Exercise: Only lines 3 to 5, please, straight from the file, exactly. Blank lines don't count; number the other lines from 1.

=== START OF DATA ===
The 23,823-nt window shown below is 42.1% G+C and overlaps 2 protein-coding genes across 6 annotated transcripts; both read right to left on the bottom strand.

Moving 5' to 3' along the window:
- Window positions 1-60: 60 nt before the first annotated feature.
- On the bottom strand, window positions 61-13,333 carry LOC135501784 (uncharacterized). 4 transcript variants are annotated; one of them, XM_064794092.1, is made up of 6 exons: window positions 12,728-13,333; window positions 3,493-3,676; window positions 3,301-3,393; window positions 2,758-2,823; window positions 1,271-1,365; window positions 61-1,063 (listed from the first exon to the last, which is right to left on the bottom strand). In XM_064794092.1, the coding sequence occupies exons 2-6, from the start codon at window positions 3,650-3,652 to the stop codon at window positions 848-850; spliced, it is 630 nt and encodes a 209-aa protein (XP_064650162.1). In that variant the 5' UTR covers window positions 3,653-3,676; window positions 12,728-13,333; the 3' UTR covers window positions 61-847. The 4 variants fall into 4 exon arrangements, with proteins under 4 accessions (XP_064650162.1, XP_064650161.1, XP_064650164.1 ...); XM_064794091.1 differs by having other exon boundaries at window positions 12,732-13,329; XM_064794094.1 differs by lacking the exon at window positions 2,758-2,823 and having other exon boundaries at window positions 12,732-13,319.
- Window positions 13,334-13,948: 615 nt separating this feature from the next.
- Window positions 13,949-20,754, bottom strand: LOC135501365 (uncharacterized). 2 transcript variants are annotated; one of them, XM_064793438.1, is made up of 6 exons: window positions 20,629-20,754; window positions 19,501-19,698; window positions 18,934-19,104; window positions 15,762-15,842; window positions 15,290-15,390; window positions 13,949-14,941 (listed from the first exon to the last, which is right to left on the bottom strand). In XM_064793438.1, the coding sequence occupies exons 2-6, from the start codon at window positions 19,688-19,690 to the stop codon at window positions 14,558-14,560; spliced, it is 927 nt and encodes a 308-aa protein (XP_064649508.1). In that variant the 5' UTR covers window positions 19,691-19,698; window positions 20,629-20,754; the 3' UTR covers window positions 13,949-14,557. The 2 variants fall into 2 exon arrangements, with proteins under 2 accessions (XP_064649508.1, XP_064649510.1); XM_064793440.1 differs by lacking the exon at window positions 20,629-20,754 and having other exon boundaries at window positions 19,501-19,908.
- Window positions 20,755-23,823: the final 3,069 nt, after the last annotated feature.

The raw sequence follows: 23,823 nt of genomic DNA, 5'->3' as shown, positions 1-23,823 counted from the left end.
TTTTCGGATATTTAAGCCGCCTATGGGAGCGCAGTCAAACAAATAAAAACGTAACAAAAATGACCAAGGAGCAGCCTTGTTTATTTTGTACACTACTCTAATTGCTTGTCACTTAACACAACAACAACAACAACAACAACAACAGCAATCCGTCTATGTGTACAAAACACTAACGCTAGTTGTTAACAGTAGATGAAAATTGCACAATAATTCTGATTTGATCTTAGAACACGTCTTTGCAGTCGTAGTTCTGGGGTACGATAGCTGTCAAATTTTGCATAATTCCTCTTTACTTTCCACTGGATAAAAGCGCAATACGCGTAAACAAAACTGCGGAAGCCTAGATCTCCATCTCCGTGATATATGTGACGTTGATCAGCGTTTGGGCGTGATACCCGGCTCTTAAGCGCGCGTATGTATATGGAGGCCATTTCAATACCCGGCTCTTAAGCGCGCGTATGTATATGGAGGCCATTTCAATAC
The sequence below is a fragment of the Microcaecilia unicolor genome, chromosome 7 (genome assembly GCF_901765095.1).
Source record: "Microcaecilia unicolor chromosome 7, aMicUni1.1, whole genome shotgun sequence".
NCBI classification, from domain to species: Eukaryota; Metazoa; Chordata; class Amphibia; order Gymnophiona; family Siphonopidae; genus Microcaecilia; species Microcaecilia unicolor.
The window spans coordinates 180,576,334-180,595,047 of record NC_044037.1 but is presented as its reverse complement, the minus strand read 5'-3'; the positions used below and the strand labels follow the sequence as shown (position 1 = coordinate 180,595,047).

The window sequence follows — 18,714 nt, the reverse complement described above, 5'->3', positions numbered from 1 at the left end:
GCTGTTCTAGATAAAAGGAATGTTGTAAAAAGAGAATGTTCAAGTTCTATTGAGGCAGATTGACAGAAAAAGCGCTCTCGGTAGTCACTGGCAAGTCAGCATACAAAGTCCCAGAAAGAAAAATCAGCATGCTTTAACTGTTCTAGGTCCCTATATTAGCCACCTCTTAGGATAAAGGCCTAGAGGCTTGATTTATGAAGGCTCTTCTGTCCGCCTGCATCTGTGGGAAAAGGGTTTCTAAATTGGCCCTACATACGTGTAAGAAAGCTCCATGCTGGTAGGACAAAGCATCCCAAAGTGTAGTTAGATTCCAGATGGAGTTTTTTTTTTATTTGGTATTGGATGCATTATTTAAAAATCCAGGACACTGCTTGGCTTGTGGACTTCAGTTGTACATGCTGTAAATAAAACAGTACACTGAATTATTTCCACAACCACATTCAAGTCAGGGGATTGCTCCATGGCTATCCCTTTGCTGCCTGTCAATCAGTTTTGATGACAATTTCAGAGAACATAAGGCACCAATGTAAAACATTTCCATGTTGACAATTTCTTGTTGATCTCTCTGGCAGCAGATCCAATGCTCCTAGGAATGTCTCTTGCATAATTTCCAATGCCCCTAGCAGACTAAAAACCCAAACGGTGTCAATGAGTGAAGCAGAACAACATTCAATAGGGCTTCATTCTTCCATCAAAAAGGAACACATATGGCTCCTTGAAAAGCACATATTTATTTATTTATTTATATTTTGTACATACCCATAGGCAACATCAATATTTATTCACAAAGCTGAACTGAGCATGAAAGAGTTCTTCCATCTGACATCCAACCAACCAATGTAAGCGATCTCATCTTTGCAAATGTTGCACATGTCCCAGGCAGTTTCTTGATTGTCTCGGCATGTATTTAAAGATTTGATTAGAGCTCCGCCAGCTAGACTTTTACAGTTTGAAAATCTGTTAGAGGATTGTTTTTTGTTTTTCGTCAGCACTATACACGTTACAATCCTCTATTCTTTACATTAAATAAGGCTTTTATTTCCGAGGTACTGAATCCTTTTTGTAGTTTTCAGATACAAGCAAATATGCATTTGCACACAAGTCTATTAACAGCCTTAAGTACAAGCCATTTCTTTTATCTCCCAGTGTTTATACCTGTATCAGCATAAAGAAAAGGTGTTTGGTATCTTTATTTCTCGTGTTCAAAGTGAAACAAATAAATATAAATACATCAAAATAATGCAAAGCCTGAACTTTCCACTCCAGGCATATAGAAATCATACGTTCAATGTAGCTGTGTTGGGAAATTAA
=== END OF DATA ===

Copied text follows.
- Window positions 1-60: 60 nt before the first annotated feature.
- On the bottom strand, window positions 61-13,333 carry LOC135501784 (uncharacterized). 4 transcript variants are annotated; one of them, XM_064794092.1, is made up of 6 exons: window positions 12,728-13,333; window positions 3,493-3,676; window positions 3,301-3,393; window positions 2,758-2,823; window positions 1,271-1,365; window positions 61-1,063 (listed from the first exon to the last, which is right to left on the bottom strand). In XM_064794092.1, the coding sequence occupies exons 2-6, from the start codon at window positions 3,650-3,652 to the stop codon at window positions 848-850; spliced, it is 630 nt and encodes a 209-aa protein (XP_064650162.1). In that variant the 5' UTR covers window positions 3,653-3,676; window positions 12,728-13,333; the 3' UTR covers window positions 61-847. The 4 variants fall into 4 exon arrangements, with proteins under 4 accessions (XP_064650162.1, XP_064650161.1, XP_064650164.1 ...); XM_064794091.1 differs by having other exon boundaries at window positions 12,732-13,329; XM_064794094.1 differs by lacking the exon at window positions 2,758-2,823 and having other exon boundaries at window positions 12,732-13,319.
- Window positions 13,334-13,948: 615 nt separating this feature from the next.